_
_
_
_

Homelessness in Brazil has increased tenfold in a decade to more than 200,000 people

President Lula announced a $200 million plan to provide them with social assistance, although only 150 housing units are expected to be built

Craco
Homeless people in Cracolandia, in São Paulo.BOSCO MARTÍN

The landscape in the centers of large Brazilian cities is quite eloquent: hundreds of people sheltered under arcades, viaducts or bridges, plastic and cardboard camps in the most central squares and, in some cases, extreme pockets of misery and drug addiction, such as the infamous Crackland in downtown São Paulo, a handful of streets dominated by crack addicts. The problem of homelessness in Brazil is obvious and not new, but data shows that it has worsened enormously in recent years. The number of homeless people increased tenfold in a decade, from nearly 22,000 in 2013 to more than 227,000 this year, according to figures from the country’s Institute of Applied Economic Research (Ipea). To deal with this problem, the government of Luiz Inácio Lula da Silva presented on Monday a plan endowed with 982 million reais ($200 million). The project will be more centered on providing assistance to the homeless population, rather than to reintegrating them into society or tackling the circumstances that left them homeless to begin with.

Half of the budget announced by President Lula will be dedicated to food, reinforcing the allocation to states and municipalities, which run shelters and soup kitchens. In addition, 5,000 health professionals will be trained to work on the streets and a health policy will be created exclusively for the homeless.

Almost half (47.3%) of homeless Brazilians ended up on the street due to family issues or problems with romantic partners. Unemployment (40.5%), alcohol and drug addiction (30.4%) and loss of housing (26.1%) are some of the other reasons. The average age is 41 years, the majority are men, and the study also shows that, as is almost always the case, racial differences go hand in hand with inequality: while 56% of the Brazilian population is Black, 69% of homeless Brazilians are Black. The authors of the study conclude that the increase in homelessness can be explained by economic stagnation — Brazil has not been growing strongly for almost a decade — and by the effects of the Covid-19 pandemic.

Ipea warns that the 227,000 figure is probably not accurate, as many homeless people tend to hide their condition because of the social stigma attached to living on the streets, and, in the case of women, for fear of losing custody of their children.

An important part of the resources included in Lula’s plan will go to campaigns against aporophobia (discrimination against homeless people), the creation of support points such as bathrooms or laundries, shelters for the LGBTQ+ community, literacy courses, and programs for the regularization of documents. So-called hostile architecture is also prohibited, that is, the use of materials or structures intended to prevent homeless people from sleeping in certain public places.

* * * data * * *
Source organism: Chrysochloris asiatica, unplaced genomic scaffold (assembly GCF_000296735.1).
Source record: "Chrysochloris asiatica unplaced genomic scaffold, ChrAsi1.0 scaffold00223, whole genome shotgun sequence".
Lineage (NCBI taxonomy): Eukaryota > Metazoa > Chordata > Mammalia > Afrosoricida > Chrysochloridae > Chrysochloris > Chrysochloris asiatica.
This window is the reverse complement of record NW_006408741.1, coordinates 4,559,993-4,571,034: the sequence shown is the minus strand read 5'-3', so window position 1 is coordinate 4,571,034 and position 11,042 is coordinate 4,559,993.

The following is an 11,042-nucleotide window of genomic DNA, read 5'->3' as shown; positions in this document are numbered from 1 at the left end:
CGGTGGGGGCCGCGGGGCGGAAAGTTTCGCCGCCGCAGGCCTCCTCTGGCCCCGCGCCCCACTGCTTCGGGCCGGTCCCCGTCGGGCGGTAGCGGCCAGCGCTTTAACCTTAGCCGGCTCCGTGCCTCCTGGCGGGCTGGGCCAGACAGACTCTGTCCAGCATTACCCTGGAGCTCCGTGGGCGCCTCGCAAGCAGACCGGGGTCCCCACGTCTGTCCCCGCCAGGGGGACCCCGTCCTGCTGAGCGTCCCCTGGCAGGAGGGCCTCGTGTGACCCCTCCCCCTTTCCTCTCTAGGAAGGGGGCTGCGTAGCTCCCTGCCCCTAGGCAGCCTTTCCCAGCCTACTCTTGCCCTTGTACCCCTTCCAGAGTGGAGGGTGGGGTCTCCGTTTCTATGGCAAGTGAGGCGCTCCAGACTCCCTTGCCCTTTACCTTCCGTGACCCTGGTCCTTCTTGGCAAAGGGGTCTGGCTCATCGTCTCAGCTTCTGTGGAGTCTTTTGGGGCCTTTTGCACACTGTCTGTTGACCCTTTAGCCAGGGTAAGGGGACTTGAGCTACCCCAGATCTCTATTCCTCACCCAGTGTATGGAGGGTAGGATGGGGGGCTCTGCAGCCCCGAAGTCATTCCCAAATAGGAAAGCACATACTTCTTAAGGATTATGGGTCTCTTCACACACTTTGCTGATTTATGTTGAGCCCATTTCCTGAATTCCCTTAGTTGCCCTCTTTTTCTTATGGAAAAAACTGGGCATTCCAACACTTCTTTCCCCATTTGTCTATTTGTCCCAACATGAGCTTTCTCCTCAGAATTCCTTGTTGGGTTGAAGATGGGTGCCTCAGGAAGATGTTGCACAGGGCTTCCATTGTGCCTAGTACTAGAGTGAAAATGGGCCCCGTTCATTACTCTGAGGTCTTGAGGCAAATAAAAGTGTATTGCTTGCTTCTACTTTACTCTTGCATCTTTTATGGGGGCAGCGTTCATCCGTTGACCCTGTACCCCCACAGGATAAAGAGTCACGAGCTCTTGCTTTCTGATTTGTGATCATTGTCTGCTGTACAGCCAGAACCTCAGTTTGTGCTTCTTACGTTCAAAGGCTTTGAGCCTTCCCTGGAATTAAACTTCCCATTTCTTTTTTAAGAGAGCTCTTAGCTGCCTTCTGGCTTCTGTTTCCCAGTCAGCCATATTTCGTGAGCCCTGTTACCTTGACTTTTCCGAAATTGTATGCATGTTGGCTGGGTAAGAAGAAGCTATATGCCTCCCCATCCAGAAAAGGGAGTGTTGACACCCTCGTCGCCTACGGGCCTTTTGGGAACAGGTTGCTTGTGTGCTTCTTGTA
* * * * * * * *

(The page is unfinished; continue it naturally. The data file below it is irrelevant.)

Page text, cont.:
The housing policy, which at first glance would seem to be central to addressing the problem, is, of the seven axes of the plan, the fifth with the smallest budget. The housing pillar will receive 3.7 million reais ($750,000), with which it intends to include the homeless in public housing social programs and build 150 homes throughout Brazil, “with priority for families with children and pregnant women.” The section earmarked for training courses, promotion of cooperatives and associations and insertion in the labor market has an even smaller allocation of 1.2 million reais ($243,000).

The rise in homelessness coincides with a time in which large cities, such as São Paulo, Rio de Janeiro, Belo Horizonte or Recife, are implementing urban development plans to attract residents to the most centric neighborhoods, which were previously left abandoned. Millionaire incentives and tax exemptions are being given to construction companies to encourage the rehabilitation of historic buildings in these city centers and convert them into residential buildings. Developers are also being encouraged to build new housing complexes. In general, most of these development plans don’t mention the creation of public housing for the poorest residents. Nor is the homeless population taken into account, many of which congregate in these city centers.

Unifying the intentions of the federal government and that of states and municipalities is another major challenge. The previous national homeless policy had been in place since 2009, but only five states and 15 cities implemented it in recent years.

The new program devised in Brasília by the Ministry of Human Rights has a strong welfare character that may not be entirely in line with the wishes of the municipal authorities. Recently, in Rio, Mayor Eduardo Paes — an ally of Lula — was embroiled in controversy after he proposed a mechanism that would allow drug addicts who refuse to go to shelters to be forcibly removed from the street for treatment. In July of this year, the Supreme Court accepted an appeal by leftist parties and social movements and prohibited the forced removal and transportation of homeless people, as well as the confiscation of their property.

Sign up for our weekly newsletter to get more English-language news coverage from EL PAÍS USA Edition

More information

Archived In

Recomendaciones EL PAÍS
Recomendaciones EL PAÍS
_
_